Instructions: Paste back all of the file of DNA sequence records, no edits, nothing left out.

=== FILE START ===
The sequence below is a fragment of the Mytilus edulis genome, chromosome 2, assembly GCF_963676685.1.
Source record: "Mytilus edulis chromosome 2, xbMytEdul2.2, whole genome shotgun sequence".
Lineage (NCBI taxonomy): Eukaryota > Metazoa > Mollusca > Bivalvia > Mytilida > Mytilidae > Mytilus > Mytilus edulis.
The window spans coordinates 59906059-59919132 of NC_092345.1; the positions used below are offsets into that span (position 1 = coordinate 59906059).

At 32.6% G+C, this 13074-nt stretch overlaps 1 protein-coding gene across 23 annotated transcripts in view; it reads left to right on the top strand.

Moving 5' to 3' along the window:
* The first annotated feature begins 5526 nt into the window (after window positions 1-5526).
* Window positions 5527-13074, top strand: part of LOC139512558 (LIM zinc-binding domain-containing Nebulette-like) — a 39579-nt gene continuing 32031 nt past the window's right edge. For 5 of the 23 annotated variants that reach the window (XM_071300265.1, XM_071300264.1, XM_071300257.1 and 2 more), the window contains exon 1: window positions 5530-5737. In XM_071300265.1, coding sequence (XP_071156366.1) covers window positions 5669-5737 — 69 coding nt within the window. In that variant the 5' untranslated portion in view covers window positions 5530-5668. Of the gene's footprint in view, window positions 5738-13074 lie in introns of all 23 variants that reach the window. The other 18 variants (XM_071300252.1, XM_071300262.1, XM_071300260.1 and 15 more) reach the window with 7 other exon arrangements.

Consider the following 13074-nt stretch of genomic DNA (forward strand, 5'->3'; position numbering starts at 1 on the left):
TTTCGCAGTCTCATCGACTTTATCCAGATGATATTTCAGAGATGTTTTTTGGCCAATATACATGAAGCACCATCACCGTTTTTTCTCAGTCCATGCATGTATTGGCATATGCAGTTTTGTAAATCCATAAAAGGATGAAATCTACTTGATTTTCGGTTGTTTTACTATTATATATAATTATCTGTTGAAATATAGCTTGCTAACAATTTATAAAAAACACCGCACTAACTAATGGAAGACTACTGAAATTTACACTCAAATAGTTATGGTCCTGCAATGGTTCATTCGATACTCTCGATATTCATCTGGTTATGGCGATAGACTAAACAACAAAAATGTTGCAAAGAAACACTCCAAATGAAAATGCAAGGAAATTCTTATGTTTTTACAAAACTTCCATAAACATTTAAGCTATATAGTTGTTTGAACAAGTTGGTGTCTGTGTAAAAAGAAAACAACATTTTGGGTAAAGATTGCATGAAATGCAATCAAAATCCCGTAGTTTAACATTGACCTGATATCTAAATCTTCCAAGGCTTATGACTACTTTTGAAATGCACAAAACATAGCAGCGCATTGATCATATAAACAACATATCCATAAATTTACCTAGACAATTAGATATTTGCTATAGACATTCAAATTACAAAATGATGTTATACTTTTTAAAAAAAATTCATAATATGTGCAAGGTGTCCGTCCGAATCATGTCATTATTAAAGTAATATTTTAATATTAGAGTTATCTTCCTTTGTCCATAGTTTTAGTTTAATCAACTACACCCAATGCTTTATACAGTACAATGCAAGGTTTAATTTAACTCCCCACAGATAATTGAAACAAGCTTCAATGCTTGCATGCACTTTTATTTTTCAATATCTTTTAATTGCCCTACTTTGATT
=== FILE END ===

The sequence below is a fragment of the Mytilus edulis genome, chromosome 2, assembly GCF_963676685.1.
Source record: "Mytilus edulis chromosome 2, xbMytEdul2.2, whole genome shotgun sequence".
Lineage (NCBI taxonomy): Eukaryota > Metazoa > Mollusca > Bivalvia > Mytilida > Mytilidae > Mytilus > Mytilus edulis.
The window spans coordinates 59906059-59919132 of NC_092345.1; the positions used below are offsets into that span (position 1 = coordinate 59906059).

At 32.6% G+C, this 13074-nt stretch overlaps 1 protein-coding gene across 23 annotated transcripts in view; it reads left to right on the top strand.

Moving 5' to 3' along the window:
* The first annotated feature begins 5526 nt into the window (after window positions 1-5526).
* Window positions 5527-13074, top strand: part of LOC139512558 (LIM zinc-binding domain-containing Nebulette-like) — a 39579-nt gene continuing 32031 nt past the window's right edge. For 5 of the 23 annotated variants that reach the window (XM_071300265.1, XM_071300264.1, XM_071300257.1 and 2 more), the window contains exon 1: window positions 5530-5737. In XM_071300265.1, coding sequence (XP_071156366.1) covers window positions 5669-5737 — 69 coding nt within the window. In that variant the 5' untranslated portion in view covers window positions 5530-5668. Of the gene's footprint in view, window positions 5738-13074 lie in introns of all 23 variants that reach the window. The other 18 variants (XM_071300252.1, XM_071300262.1, XM_071300260.1 and 15 more) reach the window with 7 other exon arrangements.

Consider the following 13074-nt stretch of genomic DNA (forward strand, 5'->3'; position numbering starts at 1 on the left):
TTTCGCAGTCTCATCGACTTTATCCAGATGATATTTCAGAGATGTTTTTTGGCCAATATACATGAAGCACCATCACCGTTTTTTCTCAGTCCATGCATGTATTGGCATATGCAGTTTTGTAAATCCATAAAAGGATGAAATCTACTTGATTTTCGGTTGTTTTACTATTATATATAATTATCTGTTGAAATATAGCTTGCTAACAATTTATAAAAAACACCGCACTAACTAATGGAAGACTACTGAAATTTACACTCAAATAGTTATGGTCCTGCAATGGTTCATTCGATACTCTCGATATTCATCTGGTTATGGCGATAGACTAAACAACAAAAATGTTGCAAAGAAACACTCCAAATGAAAATGCAAGGAAATTCTTATGTTTTTACAAAACTTCCATAAACATTTAAGCTATATAGTTGTTTGAACAAGTTGGTGTCTGTGTAAAAAGAAAACAACATTTTGGGTAAAGATTGCATGAAATGCAATCAAAATCCCGTAGTTTAACATTGACCTGATATCTAAATCTTCCAAGGCTTATGACTACTTTTGAAATGCACAAAACATAGCAGCGCATTGATCATATAAACAACATATCCATAAATTTACCTAGACAATTAGATATTTGCTATAGACATTCAAATTACAAAATGATGTTATACTTTTTAAAAAAAATTCATAATATGTGCAAGGTGTCCGTCCGAATCATGTCATTATTAAAGTAATATTTTAATATTAGAGTTATCTTCCTTTGTCCATAGTTTTAGTTTAATCAACTACACCCAATGCTTTATACAGTACAATGCAAGGTTTAATTTAACTCCCCACAGATAATTGAAACAAGCTTCAATGCTTGCATGCACTTTTATTTTTCAATATCTTTTAATTGCCCTACTTTGATT